Luis G. Biava is principal cello of Columbus Symphony Orchestra. He is music director of Metropolitan Chamber Orchestra, artistic director of the Chamber Music Society of Dublin, and conductor of Camarata and New Albany Symphony Orchestra (NASO). He studied conducting with, among others, Howard Halgedahl at Interlochen; Michael Jinbo at the Pierre Monteux School, Hancock, ME; and David Zinman and Murry Sidlin at Aspen Music Festival where he conducted a Shostakovich Violin Concerto with Sarah Chang. During his three seasons at Aspen he also served as principal cellist of the Aspen Festival Academy Orchestra.

Luis has conducted CSO, Doc Severinsen, and the Rochester Philharmonic, and has toured his native Colombia with the Colombia National Symphony. In May 2007, Luis conducted the Newark-Granville Symphony in a program that included Beethoven’s Emperor Concerto with his aunt, pianist Blanca Uribe as soloist. In June 2008, he conducted performances of the Salieri opera, Prima la musica e poi le parole coupled with Mozart's Der Schauspieldirektor inSan Juan, Puerto Rico. In June 2009 he conducted La bohème in Philadelphia. In June 2010, Luis traveled south to conduct the Guatemala National Symphony. Highlights of NASO concerts in the 2010–2011 season included performances of Prokofiev’s Violin Concerto No.2 with Chee Yun, Mahler’s Symphony No 1, and Saint Saëns Carnival of the Animals. On March 20, 2011, NASO presented Beethoven’s Triple Concerto, conducted by Luis O. Biava (Luis’s father) with Ariane Sletner (Luis’s wife) violin, Blanca Uribe (his aunt) piano, and Luis, cello. The gala program included a Mozart serenade and Stravinsky’s Firebird Suite, both conducted by Luis G. The NASO’s October 16 concert included Karen Gomyo in Beethoven’s violin concerto, and Brahms Symphony No.1.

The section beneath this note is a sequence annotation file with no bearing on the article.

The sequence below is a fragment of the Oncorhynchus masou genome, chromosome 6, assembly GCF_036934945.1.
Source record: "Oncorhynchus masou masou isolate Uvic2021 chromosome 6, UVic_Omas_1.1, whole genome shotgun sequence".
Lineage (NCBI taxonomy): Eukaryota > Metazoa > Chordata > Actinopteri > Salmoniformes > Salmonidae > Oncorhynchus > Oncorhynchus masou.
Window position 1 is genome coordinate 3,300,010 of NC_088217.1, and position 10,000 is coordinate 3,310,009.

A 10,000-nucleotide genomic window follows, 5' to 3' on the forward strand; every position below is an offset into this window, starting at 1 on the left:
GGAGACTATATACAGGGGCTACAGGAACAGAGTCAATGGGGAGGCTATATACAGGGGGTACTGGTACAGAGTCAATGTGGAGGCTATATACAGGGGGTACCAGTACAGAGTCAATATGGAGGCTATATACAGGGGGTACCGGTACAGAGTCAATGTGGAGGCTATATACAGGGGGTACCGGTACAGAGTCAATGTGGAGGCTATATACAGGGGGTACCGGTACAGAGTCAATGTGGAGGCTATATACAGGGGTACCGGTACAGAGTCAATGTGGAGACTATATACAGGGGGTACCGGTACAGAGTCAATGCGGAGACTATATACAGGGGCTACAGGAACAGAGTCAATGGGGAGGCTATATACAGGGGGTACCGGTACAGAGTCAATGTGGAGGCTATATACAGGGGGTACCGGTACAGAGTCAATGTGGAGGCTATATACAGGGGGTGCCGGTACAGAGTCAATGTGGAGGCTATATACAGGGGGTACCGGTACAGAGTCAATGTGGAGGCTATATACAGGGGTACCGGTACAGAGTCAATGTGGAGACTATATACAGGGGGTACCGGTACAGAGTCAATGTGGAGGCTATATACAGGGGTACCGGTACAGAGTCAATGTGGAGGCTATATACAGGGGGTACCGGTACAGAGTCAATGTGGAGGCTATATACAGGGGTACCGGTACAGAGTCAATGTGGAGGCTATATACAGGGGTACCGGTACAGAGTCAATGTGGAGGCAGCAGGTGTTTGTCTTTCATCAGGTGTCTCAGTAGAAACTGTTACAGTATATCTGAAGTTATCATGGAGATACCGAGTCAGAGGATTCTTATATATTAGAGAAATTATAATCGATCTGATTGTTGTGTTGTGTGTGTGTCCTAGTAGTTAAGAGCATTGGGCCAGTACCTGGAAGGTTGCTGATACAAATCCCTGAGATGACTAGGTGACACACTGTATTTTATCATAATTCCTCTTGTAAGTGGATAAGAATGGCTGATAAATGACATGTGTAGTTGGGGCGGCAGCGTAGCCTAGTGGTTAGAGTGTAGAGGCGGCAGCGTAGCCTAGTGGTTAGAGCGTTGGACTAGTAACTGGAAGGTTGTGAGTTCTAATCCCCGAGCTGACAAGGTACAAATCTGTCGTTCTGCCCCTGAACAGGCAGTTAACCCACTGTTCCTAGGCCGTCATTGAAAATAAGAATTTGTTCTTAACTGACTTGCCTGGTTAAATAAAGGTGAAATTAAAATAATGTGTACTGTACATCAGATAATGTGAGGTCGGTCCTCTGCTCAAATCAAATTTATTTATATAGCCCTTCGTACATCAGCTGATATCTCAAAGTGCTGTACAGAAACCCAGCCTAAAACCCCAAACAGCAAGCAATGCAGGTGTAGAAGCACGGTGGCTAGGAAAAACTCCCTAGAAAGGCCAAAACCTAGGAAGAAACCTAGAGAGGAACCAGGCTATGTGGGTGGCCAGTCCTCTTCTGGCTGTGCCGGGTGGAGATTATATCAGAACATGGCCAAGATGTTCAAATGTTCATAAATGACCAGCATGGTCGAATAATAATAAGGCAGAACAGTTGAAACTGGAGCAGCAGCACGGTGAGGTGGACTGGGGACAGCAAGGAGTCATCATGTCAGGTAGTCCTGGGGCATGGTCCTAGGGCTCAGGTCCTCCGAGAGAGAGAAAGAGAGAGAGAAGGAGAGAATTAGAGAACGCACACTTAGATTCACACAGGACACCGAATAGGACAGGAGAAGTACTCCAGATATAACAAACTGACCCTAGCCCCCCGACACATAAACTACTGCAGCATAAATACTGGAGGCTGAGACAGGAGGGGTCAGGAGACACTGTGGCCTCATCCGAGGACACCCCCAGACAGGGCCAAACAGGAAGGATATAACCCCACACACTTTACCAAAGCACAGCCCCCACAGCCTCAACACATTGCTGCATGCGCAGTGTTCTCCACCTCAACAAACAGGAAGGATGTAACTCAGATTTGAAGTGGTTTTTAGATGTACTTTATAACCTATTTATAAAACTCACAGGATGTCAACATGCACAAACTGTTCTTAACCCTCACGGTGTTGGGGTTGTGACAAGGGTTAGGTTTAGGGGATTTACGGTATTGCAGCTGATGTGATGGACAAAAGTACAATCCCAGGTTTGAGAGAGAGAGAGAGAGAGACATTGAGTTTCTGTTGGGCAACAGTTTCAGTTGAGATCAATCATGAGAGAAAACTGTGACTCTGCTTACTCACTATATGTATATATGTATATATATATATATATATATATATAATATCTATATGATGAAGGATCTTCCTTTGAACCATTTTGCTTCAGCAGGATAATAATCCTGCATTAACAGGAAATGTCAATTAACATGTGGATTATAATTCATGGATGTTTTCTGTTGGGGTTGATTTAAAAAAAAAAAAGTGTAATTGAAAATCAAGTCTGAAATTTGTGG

Maestro Biava has exposed MCO to compositions that we often have to stretch to play, but which are interesting, exciting, and extremely rewarding. His musicianship is outstanding. He is demanding and exacting, but also has immense patience for a group of players possessing a wide range of ability. Ultimately, he is somehow able to coax the orchestra into creditable and well received performances.

Mr. Biava's Cellist Biography